At the other end is the Savage Mark II FV, strategically priced at $251. Why is $251 strategic? Because it leaves exactly $799 for a scope. This weird price is no accident. Never had a Savage, but the reputation is not the greatest. There are, however, quite a few National competitors doing well with them. But I know how it goes when you play the mass-production lottery. These dudes might buy 10 of them, then see which one of the 10 will actually shoot.

    Anyway, if anyone has any feedback here, it would be appreciated. And not just on the ones I listed, anything in the price range included. I have never touched any of the rifles that would work for this class. I actually think the tougher choice is picking the optic. But this post is getting long already, so I will put up my observations on that in a later post. Probably in the optics section.



  • Running out of time here tonight, but I'll give this a good reply tomorrow!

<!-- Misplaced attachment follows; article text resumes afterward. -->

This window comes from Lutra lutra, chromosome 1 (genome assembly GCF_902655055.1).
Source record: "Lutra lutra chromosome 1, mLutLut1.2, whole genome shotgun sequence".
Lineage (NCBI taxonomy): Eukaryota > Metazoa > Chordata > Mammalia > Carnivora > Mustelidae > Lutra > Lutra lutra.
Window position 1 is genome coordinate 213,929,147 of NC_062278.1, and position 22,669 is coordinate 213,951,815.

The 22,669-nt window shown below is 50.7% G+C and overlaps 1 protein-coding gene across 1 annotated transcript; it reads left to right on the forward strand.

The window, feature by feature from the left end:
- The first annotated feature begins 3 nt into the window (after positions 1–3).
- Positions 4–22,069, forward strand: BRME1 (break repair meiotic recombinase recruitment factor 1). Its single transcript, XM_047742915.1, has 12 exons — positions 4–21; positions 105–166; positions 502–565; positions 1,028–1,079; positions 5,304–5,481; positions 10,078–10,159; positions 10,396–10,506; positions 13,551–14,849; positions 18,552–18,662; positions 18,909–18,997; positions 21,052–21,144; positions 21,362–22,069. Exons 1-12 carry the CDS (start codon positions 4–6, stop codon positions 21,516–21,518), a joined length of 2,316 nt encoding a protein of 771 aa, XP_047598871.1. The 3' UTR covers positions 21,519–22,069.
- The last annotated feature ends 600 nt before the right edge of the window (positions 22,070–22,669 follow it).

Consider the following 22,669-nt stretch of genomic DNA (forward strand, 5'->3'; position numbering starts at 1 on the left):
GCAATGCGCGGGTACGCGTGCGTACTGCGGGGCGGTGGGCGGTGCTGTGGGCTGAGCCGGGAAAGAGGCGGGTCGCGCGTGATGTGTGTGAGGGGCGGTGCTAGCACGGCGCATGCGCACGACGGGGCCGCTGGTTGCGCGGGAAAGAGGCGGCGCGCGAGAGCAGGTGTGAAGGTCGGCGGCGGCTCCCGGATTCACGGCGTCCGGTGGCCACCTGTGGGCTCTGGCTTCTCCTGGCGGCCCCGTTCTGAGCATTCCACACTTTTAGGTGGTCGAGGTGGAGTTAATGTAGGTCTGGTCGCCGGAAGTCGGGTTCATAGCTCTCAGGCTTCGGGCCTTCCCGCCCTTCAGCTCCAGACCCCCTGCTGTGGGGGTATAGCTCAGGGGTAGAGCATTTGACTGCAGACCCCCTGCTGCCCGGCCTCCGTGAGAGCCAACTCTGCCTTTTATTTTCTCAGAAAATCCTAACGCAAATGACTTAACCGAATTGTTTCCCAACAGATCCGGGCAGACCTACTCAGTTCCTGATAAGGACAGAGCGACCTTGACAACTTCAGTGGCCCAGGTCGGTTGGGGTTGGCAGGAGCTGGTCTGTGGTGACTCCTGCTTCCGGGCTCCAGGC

• @orkan That would be great. You are one of the few people on the planet that I can 100% trust to give BS-free, factual, experienced feedback.



  • Ok, so here's how I see things. I haven't spent much time with any of these, as the lower end stuff just doesn't appeal to me much... however, here's my opinion based on factors I see. Also, I don't recommend any of these rifles, but when base class is a thing... there are factors to consider.

    The primary goal is getting something setup to be shootable and forgiving. So, you want something as heavy and with as long a barrel as you can get.

    The Tikka T1x is a large format action that is compatible with all the rest of the tikka centerfire accessories. Being that you will not be able to replace the stock, you'd need to add a karsten style cheek rest of some kind, because the tupperware stock it comes with is pretty bad. The weakest point of the entire rifle, in my opinion. Trigger is not unshootable. If you could stick it in a KRG Bravo, that would be a winner... but cost rules prohibit that in your situation. Bad stock, relatively lightweight barrel, and overall not very heavy at all. The bolt is a 60 degree throw, which can be a little weird if you aren't used to that motion. It also makes the bolt a bit stiff at times, depending how you do on the rifle lottery.

    Ruger or savage - I feel like you should just forget them. Put them out of your mind.